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  • Writer's pictureEllan Warren

Breaking Down Joins

V Helpful in SQL and Data Cleaning in All Data Tools

(Left table to Right Table)

Alrighty onto the newest and most fun topic in data… Joining data. (Who has said it's the most fun you ask, no one, absolutely no one)

The concept of joins is used in many-a-data tools, but most often refers to SQL. Can also be referred to as combining data… appending… merging… I’m sure there’s more...

Joining data is combining columns and their relative information from one or more tables. How you will join them is dependent on 1) how the data is set up 2) what data answers you need to output or analyze.

Another way to think about this is where your query is an invite and the rows from the left and right table are invitees. And unlike in real life everyone who is invited shows up 🎉.

Four main types of joins/invites:

Left -- Everyone who shows up in the left group plus the columns and additional information from the right table

Right -- Everyone who shows up in the right group plus the columns and additional information from the left table

Inner -- Everyone who shows up in both tables and the columns from both tables

Outer -- Everyone is invited!

Now cue the cute Venn Diagram pictures we are used to seeing:

What to consider when selecting your join type:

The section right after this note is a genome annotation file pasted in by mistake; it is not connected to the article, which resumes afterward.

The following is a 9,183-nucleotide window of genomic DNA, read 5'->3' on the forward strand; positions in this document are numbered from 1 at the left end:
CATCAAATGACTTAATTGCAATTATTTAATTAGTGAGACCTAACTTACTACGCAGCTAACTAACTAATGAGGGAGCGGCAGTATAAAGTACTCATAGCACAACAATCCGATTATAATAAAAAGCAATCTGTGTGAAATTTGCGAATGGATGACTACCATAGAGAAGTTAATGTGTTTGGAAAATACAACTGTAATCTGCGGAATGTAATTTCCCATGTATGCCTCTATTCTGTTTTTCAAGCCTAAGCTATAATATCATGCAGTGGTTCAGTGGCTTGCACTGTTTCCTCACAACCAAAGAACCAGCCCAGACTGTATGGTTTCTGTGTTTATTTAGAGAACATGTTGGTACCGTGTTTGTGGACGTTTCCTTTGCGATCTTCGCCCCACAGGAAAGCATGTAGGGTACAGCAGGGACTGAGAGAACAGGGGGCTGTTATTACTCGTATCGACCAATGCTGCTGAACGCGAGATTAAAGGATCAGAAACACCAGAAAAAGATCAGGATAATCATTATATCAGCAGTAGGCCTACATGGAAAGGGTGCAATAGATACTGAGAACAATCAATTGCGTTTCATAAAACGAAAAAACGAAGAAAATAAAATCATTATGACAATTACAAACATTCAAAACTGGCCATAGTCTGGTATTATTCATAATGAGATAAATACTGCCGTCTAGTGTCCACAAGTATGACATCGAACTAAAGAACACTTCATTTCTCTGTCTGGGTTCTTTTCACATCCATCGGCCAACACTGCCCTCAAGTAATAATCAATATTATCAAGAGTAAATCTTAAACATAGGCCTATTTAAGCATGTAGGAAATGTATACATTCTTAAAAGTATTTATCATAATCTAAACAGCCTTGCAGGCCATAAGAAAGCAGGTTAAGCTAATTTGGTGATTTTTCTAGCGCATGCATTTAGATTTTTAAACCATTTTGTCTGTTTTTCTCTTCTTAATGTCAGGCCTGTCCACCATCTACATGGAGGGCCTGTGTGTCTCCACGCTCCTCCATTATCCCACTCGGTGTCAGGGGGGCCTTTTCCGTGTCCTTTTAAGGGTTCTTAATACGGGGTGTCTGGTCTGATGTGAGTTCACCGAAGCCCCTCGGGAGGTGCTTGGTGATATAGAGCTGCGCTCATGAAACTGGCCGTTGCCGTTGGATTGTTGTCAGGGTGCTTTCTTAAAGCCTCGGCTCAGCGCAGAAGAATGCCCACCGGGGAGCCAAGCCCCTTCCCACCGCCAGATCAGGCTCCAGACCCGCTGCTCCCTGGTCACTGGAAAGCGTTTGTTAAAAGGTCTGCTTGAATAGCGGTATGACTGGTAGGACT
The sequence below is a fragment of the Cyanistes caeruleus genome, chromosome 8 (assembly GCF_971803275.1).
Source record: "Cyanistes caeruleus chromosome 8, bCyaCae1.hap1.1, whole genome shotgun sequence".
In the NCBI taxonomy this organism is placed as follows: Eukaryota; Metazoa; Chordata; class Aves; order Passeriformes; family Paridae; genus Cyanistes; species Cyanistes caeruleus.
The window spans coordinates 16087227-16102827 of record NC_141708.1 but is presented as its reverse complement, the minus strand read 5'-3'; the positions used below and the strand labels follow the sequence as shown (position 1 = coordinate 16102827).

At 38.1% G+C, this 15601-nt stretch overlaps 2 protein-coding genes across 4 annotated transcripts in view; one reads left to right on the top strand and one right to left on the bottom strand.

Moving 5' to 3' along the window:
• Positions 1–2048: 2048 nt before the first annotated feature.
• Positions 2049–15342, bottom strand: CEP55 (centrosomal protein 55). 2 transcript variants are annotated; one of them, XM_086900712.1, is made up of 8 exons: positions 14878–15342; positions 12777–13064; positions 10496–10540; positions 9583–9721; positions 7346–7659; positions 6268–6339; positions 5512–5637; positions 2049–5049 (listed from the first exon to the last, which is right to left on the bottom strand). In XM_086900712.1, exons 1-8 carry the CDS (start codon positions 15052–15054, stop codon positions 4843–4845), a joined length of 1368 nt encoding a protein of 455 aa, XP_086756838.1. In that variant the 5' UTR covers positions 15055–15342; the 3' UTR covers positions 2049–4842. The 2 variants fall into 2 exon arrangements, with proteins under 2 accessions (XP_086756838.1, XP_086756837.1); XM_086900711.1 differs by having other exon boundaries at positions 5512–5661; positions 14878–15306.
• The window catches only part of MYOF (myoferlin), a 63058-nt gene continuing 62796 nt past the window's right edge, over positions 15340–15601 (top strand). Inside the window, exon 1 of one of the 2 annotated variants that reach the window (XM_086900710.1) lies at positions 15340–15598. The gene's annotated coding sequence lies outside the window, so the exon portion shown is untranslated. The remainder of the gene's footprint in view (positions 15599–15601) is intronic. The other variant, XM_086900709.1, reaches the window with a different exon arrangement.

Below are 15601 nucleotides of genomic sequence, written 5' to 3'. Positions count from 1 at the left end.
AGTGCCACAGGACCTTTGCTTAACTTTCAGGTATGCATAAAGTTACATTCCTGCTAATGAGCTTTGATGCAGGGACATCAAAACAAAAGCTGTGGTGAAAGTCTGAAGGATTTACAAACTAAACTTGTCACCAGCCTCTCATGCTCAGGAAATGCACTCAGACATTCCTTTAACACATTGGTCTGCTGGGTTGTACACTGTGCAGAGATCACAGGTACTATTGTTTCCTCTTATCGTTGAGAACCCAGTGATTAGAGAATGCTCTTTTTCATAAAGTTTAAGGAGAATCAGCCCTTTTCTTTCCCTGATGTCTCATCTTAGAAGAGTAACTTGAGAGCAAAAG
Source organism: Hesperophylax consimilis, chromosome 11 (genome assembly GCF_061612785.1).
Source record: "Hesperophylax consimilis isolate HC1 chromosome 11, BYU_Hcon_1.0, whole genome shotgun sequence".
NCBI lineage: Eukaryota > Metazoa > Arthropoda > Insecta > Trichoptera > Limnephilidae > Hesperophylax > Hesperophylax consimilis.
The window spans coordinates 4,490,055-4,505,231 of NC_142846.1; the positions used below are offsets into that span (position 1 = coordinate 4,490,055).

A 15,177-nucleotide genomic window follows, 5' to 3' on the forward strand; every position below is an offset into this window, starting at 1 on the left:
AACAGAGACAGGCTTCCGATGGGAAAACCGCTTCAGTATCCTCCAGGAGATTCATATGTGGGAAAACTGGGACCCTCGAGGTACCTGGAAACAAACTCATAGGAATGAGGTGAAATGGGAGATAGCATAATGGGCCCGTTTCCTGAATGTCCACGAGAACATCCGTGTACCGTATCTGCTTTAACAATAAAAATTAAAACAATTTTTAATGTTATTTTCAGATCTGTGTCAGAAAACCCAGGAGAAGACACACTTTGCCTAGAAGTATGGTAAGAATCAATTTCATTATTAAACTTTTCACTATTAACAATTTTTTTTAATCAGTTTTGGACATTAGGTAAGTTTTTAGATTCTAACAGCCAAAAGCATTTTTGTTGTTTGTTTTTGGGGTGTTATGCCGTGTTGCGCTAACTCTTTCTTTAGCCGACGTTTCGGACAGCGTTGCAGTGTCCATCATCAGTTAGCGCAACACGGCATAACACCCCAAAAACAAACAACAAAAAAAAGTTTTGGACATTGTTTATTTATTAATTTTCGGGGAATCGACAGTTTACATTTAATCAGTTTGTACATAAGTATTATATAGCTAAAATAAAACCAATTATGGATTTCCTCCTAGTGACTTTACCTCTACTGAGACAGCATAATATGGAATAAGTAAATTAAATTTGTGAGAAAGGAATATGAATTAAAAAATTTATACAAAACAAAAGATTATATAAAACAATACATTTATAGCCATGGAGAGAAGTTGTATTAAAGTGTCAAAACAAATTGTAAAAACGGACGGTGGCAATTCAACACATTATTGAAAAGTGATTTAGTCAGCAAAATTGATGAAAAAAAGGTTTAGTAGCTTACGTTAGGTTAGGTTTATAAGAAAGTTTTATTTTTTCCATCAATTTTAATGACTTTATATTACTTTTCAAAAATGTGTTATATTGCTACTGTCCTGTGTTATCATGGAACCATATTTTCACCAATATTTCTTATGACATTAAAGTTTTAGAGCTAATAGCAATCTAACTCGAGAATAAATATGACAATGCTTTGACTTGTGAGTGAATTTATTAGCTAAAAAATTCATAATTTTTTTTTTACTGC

1. What is the primary and foreign key in your tables?

  2. Are there duplicates within the columns you're matching?

  3. Does it need to match with multiple columns?

  4. Do you need ALL the rows from each table? 

Let’s first use the example datasets of Austin Animal Center that they continuously update through the site. 

(Intake data here and outcome data here)

There are the animals that they intake in one file and then a separate file for the outcomes of the animals. We want to analyze the full cycle of their stay at the shelter to better understand how to help the greatest creatures on Earth. 

Imagine both of these .CSVs have been imported into SQL as tables. We will be joining them based on their UNIQUEID, the animal may have entered and exited the shelter more than once so it would be MANY-to-MANY, and then we want all the animals from intake even if there isn’t a match yet in the outcomes dataset.

This would mean we want to use a LEFT JOIN. 

Let’s say we wanted to only select the animals that were in both the intake and outcome tables then we would choose INNER JOIN.

Let’s say we wanted to select every single row in both tables then we would choose OUTER JOIN.

Let’s say we wanted to select all the animals that had an outcome whether or not there was a match with intake then you got yourself a RIGHT JOIN. 

So this is how I typically think through what query is necessary to get the final table you NEED so all the right information is included. (AKA all the right people are invited!) 

Next up, writing the SQL queries that help you properly write your invite (blushy face emoji).

Watch our SQL Series Phase 2 tutorial to get all the deets.


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